Consumers kept in the shade on sun protection

CHOICE wants more "screening" of nano ingredients

Consumer group CHOICE has called for the labelling of "nano" ingredients on sunscreens after testing of a range of top-selling brands found the presence of "nanoparticles" in several products.

The possible health effects of nanoparticles – particles smaller than 100 billionths of a metre – are unclear, but some scientists have warned that absorption through the skin or hair could cause cell damage.

Sunscreen manufacturers say the use of nano-grade titanium dioxide and zinc oxide improves sun protection by reflecting UV radiation and prevents a white film from forming on the skin's surface.

CHOICE tested 12 SPF 30+ sunscreens and found nanoparticles in eight, although only one sample of L'Oreal UV Perfect contained a significant amount.

"The jury is out on whether nanoparticles found in sunscreens can penetrate the skin and make their way to living cells, but we say these ingredients should be proven safe before they come on to the market," says CHOICE spokesman Christopher Zinn.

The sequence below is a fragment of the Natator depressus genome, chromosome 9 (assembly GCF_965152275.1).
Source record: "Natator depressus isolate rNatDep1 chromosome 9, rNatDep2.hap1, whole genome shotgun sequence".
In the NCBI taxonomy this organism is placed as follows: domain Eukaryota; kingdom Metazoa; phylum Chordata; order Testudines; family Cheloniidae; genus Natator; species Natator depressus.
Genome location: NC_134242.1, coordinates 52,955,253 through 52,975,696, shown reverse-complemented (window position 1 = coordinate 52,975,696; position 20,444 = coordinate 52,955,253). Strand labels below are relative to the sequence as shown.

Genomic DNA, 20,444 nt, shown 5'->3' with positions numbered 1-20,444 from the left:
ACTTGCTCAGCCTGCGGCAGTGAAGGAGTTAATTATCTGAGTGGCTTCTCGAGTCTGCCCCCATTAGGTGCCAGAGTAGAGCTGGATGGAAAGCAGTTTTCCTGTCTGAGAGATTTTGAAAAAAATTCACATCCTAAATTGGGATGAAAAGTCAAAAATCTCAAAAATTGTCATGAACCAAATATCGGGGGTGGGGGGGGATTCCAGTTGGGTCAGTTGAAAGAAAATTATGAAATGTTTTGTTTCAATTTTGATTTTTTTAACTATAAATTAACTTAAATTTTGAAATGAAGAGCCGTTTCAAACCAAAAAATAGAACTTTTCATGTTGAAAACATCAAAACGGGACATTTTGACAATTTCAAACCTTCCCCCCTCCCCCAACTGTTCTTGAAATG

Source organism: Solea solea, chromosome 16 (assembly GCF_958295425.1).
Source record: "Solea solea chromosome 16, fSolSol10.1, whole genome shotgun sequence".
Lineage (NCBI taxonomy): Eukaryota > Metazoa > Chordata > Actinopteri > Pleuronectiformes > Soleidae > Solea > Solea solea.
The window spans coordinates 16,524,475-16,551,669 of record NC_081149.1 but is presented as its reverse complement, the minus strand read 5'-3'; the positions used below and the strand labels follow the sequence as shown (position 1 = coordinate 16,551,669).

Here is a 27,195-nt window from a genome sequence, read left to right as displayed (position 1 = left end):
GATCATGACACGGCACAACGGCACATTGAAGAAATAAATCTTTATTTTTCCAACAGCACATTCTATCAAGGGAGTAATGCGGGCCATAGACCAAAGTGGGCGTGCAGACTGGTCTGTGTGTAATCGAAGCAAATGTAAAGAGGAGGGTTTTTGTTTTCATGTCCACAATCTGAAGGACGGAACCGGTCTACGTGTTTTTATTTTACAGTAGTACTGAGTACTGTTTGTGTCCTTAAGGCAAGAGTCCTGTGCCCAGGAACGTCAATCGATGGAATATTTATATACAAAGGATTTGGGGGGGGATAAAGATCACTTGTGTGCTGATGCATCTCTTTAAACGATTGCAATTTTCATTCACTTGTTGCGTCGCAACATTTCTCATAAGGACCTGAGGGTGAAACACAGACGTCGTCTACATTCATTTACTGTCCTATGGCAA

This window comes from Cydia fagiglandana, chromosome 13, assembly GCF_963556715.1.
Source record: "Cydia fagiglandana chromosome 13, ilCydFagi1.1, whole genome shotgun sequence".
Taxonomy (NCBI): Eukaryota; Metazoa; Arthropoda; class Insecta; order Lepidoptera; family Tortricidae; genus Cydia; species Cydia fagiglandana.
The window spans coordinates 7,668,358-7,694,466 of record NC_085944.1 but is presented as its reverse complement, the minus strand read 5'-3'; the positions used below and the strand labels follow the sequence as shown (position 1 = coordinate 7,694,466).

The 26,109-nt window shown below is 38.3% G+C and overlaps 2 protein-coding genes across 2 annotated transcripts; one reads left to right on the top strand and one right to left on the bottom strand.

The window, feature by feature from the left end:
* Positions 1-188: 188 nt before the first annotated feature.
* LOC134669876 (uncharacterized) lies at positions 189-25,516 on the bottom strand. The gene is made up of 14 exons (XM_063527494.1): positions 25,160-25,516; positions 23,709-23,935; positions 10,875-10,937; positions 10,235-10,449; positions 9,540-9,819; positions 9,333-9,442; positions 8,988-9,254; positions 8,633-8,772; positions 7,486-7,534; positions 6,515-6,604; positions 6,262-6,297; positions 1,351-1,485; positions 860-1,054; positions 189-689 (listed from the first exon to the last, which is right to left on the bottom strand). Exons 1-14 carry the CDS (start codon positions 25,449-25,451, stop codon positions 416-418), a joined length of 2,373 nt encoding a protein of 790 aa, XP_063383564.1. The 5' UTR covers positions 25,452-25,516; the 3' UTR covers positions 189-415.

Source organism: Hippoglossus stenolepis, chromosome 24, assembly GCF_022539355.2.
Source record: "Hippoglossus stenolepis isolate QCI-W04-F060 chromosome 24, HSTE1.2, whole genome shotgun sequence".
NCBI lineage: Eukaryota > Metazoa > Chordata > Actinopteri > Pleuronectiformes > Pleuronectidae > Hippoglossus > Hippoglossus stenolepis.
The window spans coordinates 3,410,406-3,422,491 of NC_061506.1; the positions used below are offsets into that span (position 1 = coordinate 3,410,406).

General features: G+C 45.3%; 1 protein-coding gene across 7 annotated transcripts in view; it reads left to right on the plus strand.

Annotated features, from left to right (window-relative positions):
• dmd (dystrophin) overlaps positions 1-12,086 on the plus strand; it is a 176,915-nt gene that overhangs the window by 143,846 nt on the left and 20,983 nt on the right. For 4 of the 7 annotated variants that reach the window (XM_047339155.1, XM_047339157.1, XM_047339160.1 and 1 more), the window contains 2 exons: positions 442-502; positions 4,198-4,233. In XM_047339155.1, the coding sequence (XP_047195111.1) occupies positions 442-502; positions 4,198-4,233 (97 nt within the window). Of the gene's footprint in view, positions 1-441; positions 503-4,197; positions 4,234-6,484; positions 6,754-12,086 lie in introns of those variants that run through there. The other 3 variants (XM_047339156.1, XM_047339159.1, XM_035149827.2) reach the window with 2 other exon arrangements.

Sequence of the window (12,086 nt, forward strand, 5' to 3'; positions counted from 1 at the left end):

"In the meantime, nanoparticles should be labelled on products so consumers can avoid them if they're concerned."

Of the four nano-free products tested, Cancer Council Classic Sunscreen is particularly recommended because it doesn't contain "chemical absorbers" which have their own endocrine-disrupting concerns.

Nivea Sun Moisturising Sunscreen Lotion, Hamilton Everyday Face Sunscreen Lotion and Banana Boat Sensitive Sunscreen were also free of nano-size particles.

After conducting two major research reviews, the Therapeutic Goods Administration has concluded there is evidence zinc oxide and titanium may damage cells, although it's questionable whether nanoparticles can penetrate the outer "dead" layer of skin into underlying live tissue.

"That's why we need more research in this area. When it comes to sun protection, 'slip, slop and slap' is still good advice but we need to be sure that with nano ingredients, the 'slopping' doesn't do more harm than good," says Zinn.

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